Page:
A systematic analysis of a broadly neutralizing antibody AR3C epitopes on Hepatitis C virus E2 envelope glycoprotein and their cross-reactivity
© Sun and Brusic 2015
Published: 9 December 2015
Hepatitis C virus (HCV) belongs to Flaviviridae family of viruses. HCV represents a major challenge to public health since its estimated global prevalence is 2.8% of the world's human population. The design and development of HCV vaccine has been hampered by rapid evolution of viral quasispecies resulting in antibody escape variants. HCV envelope glycoprotein E1 and E2 that mediate fusion and entry of the virus into host cells are primary targets of the host immune responses.
Structural characterization of E2 core protein and a broadly neutralizing antibody AR3C together with E1E2 sequence information enabled the analysis of B-cell epitope variability. The E2 binding site by AR3C and its surrounding area were identified from the crystal structure of E2c-AR3C complex. We clustered HCV strains using the concept of "discontinuous motif/peptide" and classified B-cell epitopes based on their similarity.
The assessment of antibody neutralizing coverage provides insights into potential cross-reactivity of the AR3C neutralizing antibody across a large number of HCV variants.
Hepatitis C virus (HCV) is a major cause of viral hepatitis, liver cirrhosis, and liver cancer. It was discovered in 1989 as a novel causative agent of hepatitis . HCV is a growing health concern since it affects about 2.8% of the world population and its prevalence is rising [2, 3]. Each year, there are more than 500,000 new HCV infections in Egypt, the country with the highest HCV prevalence . In the United States, more people die from HCV than from human immunodeficiency virus 1 (HIV-1) related disease . Six genotypes and multiple subtypes of HCV have been identified to date. Approximately 75% of Americans with HCV have genotype 1 of the virus (subtypes 1a or 1b), and 20-25% have genotypes 2 or 3, with small numbers of patients being infected with genotypes 4, 5, or 6 . Effective vaccination would provide protection against this global disease. However, the development of HCV vaccine and identification of broadly neutralizing antibodies has been hampered because HCV sequences mutate rapidly generating escape variants , the non-neutralizing antibodies to HCV envelope proteins interfere with neutralizing antibodies , and there is lack of 3D structural information needed for vaccine development . The first crystal structure of broadly neutralizing antibody against HCV has been published in 2013 .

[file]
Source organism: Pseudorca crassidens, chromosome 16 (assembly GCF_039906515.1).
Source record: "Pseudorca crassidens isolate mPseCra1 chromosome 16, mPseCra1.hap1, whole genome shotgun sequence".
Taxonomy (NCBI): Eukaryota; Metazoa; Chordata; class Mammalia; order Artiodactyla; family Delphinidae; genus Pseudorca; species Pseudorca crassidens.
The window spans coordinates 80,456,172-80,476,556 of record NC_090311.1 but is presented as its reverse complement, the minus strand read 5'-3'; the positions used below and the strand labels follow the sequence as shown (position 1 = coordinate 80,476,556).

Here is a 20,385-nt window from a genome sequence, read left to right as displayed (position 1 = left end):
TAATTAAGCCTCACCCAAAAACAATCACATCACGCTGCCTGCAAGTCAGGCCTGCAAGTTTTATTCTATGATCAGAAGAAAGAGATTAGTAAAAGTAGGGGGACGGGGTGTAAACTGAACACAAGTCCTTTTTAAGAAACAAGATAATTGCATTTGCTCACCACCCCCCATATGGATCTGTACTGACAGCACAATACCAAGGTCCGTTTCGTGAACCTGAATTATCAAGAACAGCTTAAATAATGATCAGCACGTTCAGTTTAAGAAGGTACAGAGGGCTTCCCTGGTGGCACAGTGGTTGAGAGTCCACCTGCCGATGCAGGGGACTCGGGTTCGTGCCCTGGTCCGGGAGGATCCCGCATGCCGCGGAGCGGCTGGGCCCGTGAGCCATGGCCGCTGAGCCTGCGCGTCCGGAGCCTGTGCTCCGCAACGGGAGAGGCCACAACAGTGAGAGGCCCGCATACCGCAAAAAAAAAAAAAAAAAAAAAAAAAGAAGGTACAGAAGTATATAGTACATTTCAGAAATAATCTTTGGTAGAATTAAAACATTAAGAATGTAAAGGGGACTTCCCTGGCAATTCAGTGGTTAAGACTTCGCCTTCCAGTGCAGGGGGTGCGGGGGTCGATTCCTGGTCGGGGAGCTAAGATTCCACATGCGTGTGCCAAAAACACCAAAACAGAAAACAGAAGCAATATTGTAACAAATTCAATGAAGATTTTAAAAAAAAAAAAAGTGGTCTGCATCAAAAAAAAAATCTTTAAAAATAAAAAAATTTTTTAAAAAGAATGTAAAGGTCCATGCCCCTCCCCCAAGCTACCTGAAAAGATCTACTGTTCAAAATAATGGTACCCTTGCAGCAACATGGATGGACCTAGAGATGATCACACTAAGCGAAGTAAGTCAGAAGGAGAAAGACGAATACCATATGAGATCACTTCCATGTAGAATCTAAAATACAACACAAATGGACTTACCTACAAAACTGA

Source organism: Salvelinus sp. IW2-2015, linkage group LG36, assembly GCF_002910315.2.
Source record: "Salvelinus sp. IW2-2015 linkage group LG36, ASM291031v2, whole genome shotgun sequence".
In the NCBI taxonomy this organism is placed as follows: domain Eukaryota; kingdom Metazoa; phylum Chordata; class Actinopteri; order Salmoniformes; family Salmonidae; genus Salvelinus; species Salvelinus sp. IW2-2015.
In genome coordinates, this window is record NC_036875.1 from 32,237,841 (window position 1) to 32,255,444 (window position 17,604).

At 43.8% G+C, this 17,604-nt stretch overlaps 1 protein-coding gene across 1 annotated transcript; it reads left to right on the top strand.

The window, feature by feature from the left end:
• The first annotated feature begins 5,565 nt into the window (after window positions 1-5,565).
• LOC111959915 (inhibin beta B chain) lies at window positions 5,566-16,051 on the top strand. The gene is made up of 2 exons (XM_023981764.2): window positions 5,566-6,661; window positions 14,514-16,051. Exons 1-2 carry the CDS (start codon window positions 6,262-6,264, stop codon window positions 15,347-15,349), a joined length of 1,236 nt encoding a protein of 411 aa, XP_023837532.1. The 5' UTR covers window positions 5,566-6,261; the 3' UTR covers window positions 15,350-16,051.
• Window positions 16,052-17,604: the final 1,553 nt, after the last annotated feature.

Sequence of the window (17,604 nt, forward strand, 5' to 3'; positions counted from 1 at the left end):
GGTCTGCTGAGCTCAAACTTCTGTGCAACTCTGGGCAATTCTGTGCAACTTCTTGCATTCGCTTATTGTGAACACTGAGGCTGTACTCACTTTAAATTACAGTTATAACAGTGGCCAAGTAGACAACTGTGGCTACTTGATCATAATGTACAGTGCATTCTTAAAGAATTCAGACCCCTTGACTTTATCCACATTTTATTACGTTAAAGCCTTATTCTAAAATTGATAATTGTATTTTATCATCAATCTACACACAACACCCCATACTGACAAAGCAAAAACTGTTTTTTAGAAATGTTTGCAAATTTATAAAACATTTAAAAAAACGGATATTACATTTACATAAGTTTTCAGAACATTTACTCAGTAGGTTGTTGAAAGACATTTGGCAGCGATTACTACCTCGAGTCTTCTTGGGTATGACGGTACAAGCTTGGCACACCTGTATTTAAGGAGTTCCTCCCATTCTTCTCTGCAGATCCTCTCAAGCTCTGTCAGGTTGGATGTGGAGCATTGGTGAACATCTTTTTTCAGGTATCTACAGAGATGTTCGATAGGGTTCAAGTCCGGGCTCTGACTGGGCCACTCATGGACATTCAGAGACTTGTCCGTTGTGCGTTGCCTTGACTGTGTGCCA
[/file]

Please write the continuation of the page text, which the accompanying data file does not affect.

The HCV envelope glycoproteins E1 and E2 form a heterodimer E1E2 that facilitates virus attachment and entry into host cells and are targets for neutralizing antibodies . Recent progress in isolating and characterizing HCV-neutralizing antibodies are instrumental for vaccine discovery and design . These HCV-neutralizing antibodies were isolated from immunized mice [13–15], or from patients chronically infected with HCV [16–20]. Giang et al. , using an exhaustive panning strategy, identified five distinct antigenic regions on the HCV E1E2, that were recognized by 73 human monoclonal antibodies (mAbs) from an HCV immune phage-display antibody library. Many of these antibodies showed broadly neutralizing ability.
Structural characterization of HCV envelope glycoproteins is challenging because of the difficulty in obtaining homogenous protein preparations [10, 21–23]. Recently, the crystal structure of E2 core bound to neutralizing antibody AR3C has been crystalized , The antibody AR3C belongs to a group of broadly neutralizing antibodies that recognize antigenic region 3 (AR3) of E2 protein and cross-neutralizes HCV genotypes by blocking CD81 receptor binding site .
In this study, we characterized the B-cell epitope from the E2c-AR3C structure. By mapping this B-cell epitope to HCV E2 protein sequences, all strains available in the HCV database have been catalogued and compared with the known neutralized HCV strains. We examined the B-cell epitope diversity among the HCV variants, assessed potential cross-neutralization of the broadly neutralizing antibody across all sequences, and provided suggestions for selection of representative strains for future analysis of diversity and cross-recognition of HCV neutralizing B-cell epitopes.